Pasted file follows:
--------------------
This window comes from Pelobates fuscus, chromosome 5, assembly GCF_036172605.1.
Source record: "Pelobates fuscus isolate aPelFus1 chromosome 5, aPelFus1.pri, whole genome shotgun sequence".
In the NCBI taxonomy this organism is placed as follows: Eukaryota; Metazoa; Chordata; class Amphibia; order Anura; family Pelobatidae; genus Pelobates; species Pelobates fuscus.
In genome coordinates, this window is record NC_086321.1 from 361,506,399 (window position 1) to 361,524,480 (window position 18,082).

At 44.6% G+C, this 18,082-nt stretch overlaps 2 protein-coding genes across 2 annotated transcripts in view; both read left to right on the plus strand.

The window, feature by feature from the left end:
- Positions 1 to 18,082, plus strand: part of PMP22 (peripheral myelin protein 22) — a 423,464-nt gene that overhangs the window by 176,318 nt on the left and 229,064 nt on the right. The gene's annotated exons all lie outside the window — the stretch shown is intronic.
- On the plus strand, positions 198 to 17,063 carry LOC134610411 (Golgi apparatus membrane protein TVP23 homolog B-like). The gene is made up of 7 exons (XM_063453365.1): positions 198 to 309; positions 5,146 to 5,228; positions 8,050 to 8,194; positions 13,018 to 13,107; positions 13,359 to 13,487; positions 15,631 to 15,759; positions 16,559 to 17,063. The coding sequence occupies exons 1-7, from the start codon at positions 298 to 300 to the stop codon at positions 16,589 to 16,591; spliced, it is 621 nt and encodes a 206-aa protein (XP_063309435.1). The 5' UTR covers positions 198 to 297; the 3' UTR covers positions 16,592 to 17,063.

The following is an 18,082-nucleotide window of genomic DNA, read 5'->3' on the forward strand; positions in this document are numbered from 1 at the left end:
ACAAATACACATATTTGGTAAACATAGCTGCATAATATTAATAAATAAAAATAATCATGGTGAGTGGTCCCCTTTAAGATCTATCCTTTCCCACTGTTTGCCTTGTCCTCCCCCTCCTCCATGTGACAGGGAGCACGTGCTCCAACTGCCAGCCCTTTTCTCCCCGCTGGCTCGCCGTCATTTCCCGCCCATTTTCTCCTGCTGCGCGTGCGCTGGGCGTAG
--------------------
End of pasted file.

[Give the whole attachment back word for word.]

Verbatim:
This window comes from Pelobates fuscus, chromosome 5, assembly GCF_036172605.1.
Source record: "Pelobates fuscus isolate aPelFus1 chromosome 5, aPelFus1.pri, whole genome shotgun sequence".
In the NCBI taxonomy this organism is placed as follows: Eukaryota; Metazoa; Chordata; class Amphibia; order Anura; family Pelobatidae; genus Pelobates; species Pelobates fuscus.
In genome coordinates, this window is record NC_086321.1 from 361,506,399 (window position 1) to 361,524,480 (window position 18,082).

At 44.6% G+C, this 18,082-nt stretch overlaps 2 protein-coding genes across 2 annotated transcripts in view; both read left to right on the plus strand.

The window, feature by feature from the left end:
- Positions 1 to 18,082, plus strand: part of PMP22 (peripheral myelin protein 22) — a 423,464-nt gene that overhangs the window by 176,318 nt on the left and 229,064 nt on the right. The gene's annotated exons all lie outside the window — the stretch shown is intronic.
- On the plus strand, positions 198 to 17,063 carry LOC134610411 (Golgi apparatus membrane protein TVP23 homolog B-like). The gene is made up of 7 exons (XM_063453365.1): positions 198 to 309; positions 5,146 to 5,228; positions 8,050 to 8,194; positions 13,018 to 13,107; positions 13,359 to 13,487; positions 15,631 to 15,759; positions 16,559 to 17,063. The coding sequence occupies exons 1-7, from the start codon at positions 298 to 300 to the stop codon at positions 16,589 to 16,591; spliced, it is 621 nt and encodes a 206-aa protein (XP_063309435.1). The 5' UTR covers positions 198 to 297; the 3' UTR covers positions 16,592 to 17,063.

The following is an 18,082-nucleotide window of genomic DNA, read 5'->3' on the forward strand; positions in this document are numbered from 1 at the left end:
ACAAATACACATATTTGGTAAACATAGCTGCATAATATTAATAAATAAAAATAATCATGGTGAGTGGTCCCCTTTAAGATCTATCCTTTCCCACTGTTTGCCTTGTCCTCCCCCTCCTCCATGTGACAGGGAGCACGTGCTCCAACTGCCAGCCCTTTTCTCCCCGCTGGCTCGCCGTCATTTCCCGCCCATTTTCTCCTGCTGCGCGTGCGCTGGGCGTAG